• Scientists Tantalize With 'Iceman' Findings (Canada)

    04/04/2008 7:56:26 AM PDT · by blam · 9 replies · 200+ views
    The Vancouver Sun ^ | 4-4-2008 | Darah Hansen
    Scientists tantalize with 'iceman' findings Darah Hansen, Vancouver Sun Published: Friday, April 04, 2008 Scientists from around the world who have been studying the centuries-old human remains that melted out of a glacier in northwestern British Columbia in 1999 will gather for the first time in Victoria later this month to talk about what they've learned from the unnamed "iceman." The Kwäday Dän Ts'ìnchi Symposium will be held April 24-27 at the University of Victoria. It is being held in conjunction with the Northwest Anthropology Conference. The conference brings together more than 30 researchers from fields as diverse as archeology,...
  • Iceman's DNA Linked To Coastal Aboriginals (Canada)

    04/26/2008 7:01:25 PM PDT · by blam · 18 replies · 879+ views
    Leader - Post ^ | 4-26-2008 | Judith Lavoie
    Iceman's DNA linked to coastal aboriginals Judith Lavoie, Canwest News Service; Victoria Times Colonist Published: Saturday, April 26, 2008 VICTORIA -- Sisters Sheila Clark and Pearl Callaghan held hands and blinked back tears Friday as they talked about their ancestor Kwaday Dan Ts'inchi, better known as Long Ago Person Found, a young aboriginal man whose frozen body was discovered nine years ago at the foot of a melting glacier in Northern B.C. Three hunters found the body in 1999 in Tatshenshini-Alsek Park, part of the traditional territory of the Champagne and Aishihik First Nations. And earlier this month, 17 aboriginal...
  • Archaeology as a vital US strategic interest

    07/12/2014 7:04:55 PM PDT · by 2ndDivisionVet · 8 replies
    Fox News ^ | July 8, 2014 | Sturt W. Manning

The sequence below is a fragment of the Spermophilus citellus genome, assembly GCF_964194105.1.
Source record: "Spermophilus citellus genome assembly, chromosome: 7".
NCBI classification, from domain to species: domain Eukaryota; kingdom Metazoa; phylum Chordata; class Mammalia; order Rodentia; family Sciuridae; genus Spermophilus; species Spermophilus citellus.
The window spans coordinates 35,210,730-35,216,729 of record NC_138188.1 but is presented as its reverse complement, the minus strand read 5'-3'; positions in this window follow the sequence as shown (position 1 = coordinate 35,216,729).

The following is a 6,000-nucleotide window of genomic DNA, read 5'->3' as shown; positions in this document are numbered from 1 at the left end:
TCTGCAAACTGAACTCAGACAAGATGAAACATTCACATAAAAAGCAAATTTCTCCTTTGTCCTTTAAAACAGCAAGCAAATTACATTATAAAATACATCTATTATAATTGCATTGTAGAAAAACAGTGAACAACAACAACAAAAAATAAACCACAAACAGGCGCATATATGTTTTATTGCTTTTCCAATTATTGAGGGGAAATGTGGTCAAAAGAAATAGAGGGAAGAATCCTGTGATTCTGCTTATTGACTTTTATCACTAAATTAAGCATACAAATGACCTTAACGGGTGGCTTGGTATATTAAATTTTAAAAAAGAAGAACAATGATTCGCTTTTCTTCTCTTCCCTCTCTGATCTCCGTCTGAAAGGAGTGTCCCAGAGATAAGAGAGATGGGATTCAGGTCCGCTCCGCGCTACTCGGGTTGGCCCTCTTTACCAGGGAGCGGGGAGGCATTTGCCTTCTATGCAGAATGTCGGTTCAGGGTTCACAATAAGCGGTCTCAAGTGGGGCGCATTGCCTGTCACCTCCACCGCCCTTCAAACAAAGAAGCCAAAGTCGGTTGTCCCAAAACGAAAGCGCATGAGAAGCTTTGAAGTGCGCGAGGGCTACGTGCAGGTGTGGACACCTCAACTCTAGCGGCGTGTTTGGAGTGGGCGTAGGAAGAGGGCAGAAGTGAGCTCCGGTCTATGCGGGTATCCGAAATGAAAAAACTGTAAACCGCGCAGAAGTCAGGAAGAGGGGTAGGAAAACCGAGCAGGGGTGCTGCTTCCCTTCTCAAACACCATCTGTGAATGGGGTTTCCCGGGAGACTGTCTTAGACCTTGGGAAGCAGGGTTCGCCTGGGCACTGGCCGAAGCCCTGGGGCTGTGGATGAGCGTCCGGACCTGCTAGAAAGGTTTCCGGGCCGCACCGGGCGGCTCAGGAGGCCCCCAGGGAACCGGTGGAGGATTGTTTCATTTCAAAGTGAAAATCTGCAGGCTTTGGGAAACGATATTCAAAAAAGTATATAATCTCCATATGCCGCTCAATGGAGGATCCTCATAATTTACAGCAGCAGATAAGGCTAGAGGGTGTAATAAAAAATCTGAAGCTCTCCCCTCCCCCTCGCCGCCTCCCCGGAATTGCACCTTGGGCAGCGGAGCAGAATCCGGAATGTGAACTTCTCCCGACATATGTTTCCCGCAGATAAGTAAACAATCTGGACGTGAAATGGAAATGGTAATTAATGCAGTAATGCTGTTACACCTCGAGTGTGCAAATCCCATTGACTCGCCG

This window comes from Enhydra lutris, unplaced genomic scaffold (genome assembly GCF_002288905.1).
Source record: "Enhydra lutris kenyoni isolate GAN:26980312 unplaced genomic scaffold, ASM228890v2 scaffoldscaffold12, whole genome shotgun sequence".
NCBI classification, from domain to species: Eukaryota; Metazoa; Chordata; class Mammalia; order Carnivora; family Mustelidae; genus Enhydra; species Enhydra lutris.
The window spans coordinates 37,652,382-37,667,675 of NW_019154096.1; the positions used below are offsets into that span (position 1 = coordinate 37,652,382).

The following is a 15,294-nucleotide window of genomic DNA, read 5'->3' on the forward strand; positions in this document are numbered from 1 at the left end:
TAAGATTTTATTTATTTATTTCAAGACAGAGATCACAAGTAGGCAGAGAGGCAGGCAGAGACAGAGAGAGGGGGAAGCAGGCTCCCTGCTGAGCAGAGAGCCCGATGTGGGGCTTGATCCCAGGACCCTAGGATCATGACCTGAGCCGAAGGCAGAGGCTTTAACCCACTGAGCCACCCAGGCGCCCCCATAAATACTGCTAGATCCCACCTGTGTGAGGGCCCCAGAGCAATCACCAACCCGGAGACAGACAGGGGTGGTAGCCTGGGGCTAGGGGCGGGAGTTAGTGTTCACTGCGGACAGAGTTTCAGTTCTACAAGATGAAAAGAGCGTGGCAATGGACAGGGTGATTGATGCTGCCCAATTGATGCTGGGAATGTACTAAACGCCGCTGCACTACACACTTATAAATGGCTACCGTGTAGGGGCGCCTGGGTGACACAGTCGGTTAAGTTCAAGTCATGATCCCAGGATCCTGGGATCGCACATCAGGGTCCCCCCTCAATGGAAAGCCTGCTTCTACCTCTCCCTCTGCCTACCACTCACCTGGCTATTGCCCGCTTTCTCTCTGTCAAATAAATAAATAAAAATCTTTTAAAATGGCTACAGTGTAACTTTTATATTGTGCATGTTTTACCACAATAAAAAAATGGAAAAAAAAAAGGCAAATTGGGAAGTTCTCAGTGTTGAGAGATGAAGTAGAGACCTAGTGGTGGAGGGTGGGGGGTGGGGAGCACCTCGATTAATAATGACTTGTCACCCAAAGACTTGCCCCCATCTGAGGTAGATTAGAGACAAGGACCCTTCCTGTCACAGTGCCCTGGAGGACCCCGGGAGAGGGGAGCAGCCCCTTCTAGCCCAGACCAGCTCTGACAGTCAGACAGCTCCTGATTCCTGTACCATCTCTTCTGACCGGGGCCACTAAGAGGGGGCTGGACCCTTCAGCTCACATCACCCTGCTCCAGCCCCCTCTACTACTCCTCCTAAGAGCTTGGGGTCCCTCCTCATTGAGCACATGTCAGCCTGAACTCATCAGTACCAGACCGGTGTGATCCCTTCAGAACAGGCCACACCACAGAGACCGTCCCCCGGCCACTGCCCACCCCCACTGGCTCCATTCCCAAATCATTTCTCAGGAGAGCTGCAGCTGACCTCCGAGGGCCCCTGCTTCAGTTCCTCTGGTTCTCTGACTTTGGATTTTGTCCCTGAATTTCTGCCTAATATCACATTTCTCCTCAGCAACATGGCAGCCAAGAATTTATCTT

The year 1776 saw both the U.S. Declaration of Independence and publication of Gibbon’s "The History of the Decline and Fall of the Roman Empire."Today the United States stands on the top of the podium of world powers: however, does a Roman fate await? A visit to the dramatic Pueblo ruins in the American southwest, former home to a complex civilization that abandoned its settlements in the 12th-13th centuries A.D., warns us that circumstances can change, and dramatically. Archeology offers an education in patterns, possibilities and challenges that the U.S. should value and exploit for its future. For the U.S.,...
  • Invasion of the Kennewick Men

    02/23/2004 11:16:05 PM PST · by farmfriend · 43 replies · 563+ views
    Tech Central Station ^ | 02/24/2004 | Jackson Kuhl
    Invasion of the Kennewick Men By Jackson Kuhl After almost eight years of labyrinthine litigation the case of Kennewick Man has ended with the Ninth Circuit Court of Appeals, and archaeological science is the winner -- for now. In a February 4 decision, the Ninth upheld the district court ruling stating that since no relationship could be established between modern American Indians and Kennewick Man -- physically, contextually, or otherwise -- he is not a Native American as defined under NAGPRA, the Native American Graves Protection and Repatriation Act, thus NAGPRA isn't applicable. The Archaeological Resources Protection Act (ARPA) therefore...
  • Next Kennewick Man Will Need Protection

    11/08/2007 6:24:59 AM PST · by blam · 44 replies · 66+ views
    Tri-city Herald ^ | 11-7-2007
    Next Kennewick Man will need protection Published Wednesday, November 7th, 2007 The court decision to allow scientists to study the ancient skeleton known as Kennewick Man has aided humankind's quest for knowledge. Unfortunately, it also spawned a congressional effort to change federal law to keep science from learning anything about the next Kennewick Man. U.S. Rep. Doc Hastings is trying to thwart the move with proposed legislation of his own. Good for him. With so many unanswered questions about man's future, we've never had a greater need to understand our past. The Kennewick Man ruling, upheld by the 9th Circuit...
  • Equality’s Next Victims: Transgendering Our Children

    01/21/2013 7:12:38 AM PST · by IbJensen · 18 replies
    TFP ^ | 1/18/2013 | James Bascom
    “We can do wonders if we get them early.” — Dr. Norman Spack, director of Gender Management Service at Boston Children’s Hospital After decades of relentless activism, propaganda, and indoctrination, the general public associates homosexuality not with the lewd scenes of a 1970s drag march, but the Hollywood image of a mild-mannered, hardworking same-sex couple that simply wants “equality” and “tolerance.” This politically correct myth obscures reality. As the gears of the sexual revolution grind on, the homosexual movement seeks nothing less than the complete rejection of Natural and Divine Moral Law, the elimination of the natural differences and complementarities...
  • Calls made to repatriate Beothuk remains

    06/30/2012 6:02:20 PM PDT · by SunkenCiv · 27 replies
    Yahoo Canada ^ | Saturday, June 23, 2012 | CBC